Tuesday, August 11, 2015


I've said it before, it's no secret, I have Iris Dementia.  The not-too prolific singer and writer has been making some of the most emotionally powerful roots music over the last 20-plus years, but often with huge breaks in between albums, a couple of eight year gaps in there.  It's only been three years since the last, Sing The Delta, so that's a good sign.

Often highly personal, and known for laying bare aspects of her life, and themes such as small-town and religious upbringing, this time her muse was a surprising choice, but one that becomes more obvious as the back story is explained.  Dement found some of the poems of a 20th century Russian writer in a book given to her by a friend.  Anna Akhmatova suffered until the turbulence of revolution, two World Wars and Communist persecution during her life.  She wrote about the terror under Stalin that saw many of her contemporaries banished to Gulags or murdered, and she herself was censored and condemned, but somehow survived and kept writing and witnessing.  Much of her work remained unpublished until after her death in 1966.

Dement's tie to the material comes from her daughter.  She and her husband (singer-songwriter Greg Brown) adopted a girl from Siberia in 2005, and Dement decided this would be part of her efforts to help her daughter know more about her original culture.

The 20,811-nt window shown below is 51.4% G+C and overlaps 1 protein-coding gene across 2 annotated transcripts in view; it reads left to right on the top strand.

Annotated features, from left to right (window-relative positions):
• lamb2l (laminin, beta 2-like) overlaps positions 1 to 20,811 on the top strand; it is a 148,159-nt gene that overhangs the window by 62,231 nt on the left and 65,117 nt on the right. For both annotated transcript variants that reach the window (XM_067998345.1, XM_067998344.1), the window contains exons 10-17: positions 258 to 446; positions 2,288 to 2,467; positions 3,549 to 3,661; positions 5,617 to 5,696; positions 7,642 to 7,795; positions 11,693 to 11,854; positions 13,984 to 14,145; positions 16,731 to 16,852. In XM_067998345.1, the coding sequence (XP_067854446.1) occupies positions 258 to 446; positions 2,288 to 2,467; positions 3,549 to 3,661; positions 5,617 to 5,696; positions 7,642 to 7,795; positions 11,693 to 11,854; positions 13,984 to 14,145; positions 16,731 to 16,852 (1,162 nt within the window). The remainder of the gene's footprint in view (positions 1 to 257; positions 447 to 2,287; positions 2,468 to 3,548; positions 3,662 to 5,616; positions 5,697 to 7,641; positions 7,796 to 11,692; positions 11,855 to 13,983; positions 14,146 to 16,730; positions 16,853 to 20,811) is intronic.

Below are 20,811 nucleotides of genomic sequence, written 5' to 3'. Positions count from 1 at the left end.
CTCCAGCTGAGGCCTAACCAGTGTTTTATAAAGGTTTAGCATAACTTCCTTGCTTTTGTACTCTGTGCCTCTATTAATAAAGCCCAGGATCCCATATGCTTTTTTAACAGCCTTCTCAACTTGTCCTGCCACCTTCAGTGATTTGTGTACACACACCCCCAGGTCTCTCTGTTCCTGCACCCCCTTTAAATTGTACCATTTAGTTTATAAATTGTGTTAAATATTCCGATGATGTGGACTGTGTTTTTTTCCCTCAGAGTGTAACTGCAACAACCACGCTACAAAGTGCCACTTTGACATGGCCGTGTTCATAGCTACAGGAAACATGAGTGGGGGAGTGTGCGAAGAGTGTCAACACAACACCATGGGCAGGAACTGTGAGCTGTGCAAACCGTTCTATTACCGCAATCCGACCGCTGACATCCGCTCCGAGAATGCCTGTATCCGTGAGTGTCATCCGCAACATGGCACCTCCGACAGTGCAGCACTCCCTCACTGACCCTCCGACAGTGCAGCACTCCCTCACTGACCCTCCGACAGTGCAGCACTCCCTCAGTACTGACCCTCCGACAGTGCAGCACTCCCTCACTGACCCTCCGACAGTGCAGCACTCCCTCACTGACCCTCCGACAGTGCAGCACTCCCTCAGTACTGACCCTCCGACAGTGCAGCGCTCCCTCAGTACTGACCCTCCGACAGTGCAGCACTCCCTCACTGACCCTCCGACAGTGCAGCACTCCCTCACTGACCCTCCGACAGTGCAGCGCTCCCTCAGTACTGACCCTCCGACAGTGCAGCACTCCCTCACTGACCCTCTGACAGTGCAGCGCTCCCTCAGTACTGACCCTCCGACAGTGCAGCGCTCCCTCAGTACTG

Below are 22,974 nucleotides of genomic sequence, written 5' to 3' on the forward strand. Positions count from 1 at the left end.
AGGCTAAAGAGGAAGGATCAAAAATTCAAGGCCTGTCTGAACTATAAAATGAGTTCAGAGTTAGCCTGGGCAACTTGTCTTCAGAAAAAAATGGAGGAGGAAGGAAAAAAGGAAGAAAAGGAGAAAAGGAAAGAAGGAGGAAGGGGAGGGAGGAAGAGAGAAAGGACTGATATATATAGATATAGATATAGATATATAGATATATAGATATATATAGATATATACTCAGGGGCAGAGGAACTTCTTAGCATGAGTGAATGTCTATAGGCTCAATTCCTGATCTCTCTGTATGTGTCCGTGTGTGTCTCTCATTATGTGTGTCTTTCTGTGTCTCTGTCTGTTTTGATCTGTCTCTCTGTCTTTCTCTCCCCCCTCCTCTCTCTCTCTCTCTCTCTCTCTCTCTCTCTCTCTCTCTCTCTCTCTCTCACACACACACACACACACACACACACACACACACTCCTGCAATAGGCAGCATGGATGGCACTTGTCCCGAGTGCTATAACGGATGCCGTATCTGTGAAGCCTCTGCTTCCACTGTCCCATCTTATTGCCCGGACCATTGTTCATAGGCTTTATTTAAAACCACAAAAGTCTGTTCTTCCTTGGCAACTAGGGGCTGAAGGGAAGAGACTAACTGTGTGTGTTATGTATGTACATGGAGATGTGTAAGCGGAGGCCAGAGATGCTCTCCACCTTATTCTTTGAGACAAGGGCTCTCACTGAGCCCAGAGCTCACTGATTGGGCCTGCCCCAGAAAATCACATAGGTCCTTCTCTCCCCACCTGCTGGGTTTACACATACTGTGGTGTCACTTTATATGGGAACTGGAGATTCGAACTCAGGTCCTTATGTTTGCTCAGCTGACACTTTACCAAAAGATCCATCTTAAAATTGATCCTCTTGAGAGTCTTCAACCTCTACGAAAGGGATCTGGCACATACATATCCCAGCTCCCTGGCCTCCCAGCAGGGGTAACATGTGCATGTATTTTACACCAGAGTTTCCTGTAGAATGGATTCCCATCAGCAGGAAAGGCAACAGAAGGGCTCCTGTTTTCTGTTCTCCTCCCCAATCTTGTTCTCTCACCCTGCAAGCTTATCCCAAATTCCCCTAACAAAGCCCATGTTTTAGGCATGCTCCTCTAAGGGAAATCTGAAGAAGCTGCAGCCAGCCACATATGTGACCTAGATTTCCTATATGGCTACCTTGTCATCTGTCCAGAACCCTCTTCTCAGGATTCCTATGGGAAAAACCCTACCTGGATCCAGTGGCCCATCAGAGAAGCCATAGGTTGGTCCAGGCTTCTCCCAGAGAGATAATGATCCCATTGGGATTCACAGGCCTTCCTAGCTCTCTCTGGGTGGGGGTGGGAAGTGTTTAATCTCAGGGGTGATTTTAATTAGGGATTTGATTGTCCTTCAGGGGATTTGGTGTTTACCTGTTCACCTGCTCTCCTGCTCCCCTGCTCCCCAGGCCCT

It's easy to understand Dement's artistic connection as well.  As translated, Anna Akhmatova's poetry is plain-spoken, powerful and uses a slightly-antiquated vocabulary.  It feels like old church language, perfect for Dement, who has often used that form, even recording an album of hymns.  While it's a strange mix on paper, this somewhat radical Russian intellectual, and the voice of rural, conservative, Christian Americana, Dement sounds as if she was working her life to this set of songs.

Recording sparsely over a few days in her own living room, the main instrument is Dement's parlor piano and of course, her distinctive, Appalachian-inspired voice.  It is a collection of mostly sadness, given the topics, but it's broken up a bit by Dement's way with melodies, and ear for knowing when a little bit of honky-tonk could spice up a dour Russian tale.  And when Dement sings Anna Akhmatova's words about her country, which she refused to leave despite all its many ills and dangers, you realize it's the poet's spirit that is the connection: "I knew it is all mine, and nothing can divide us, it is my soul, it is my body too."  This is a slow-builder, but one that keeps delivering more each listen.

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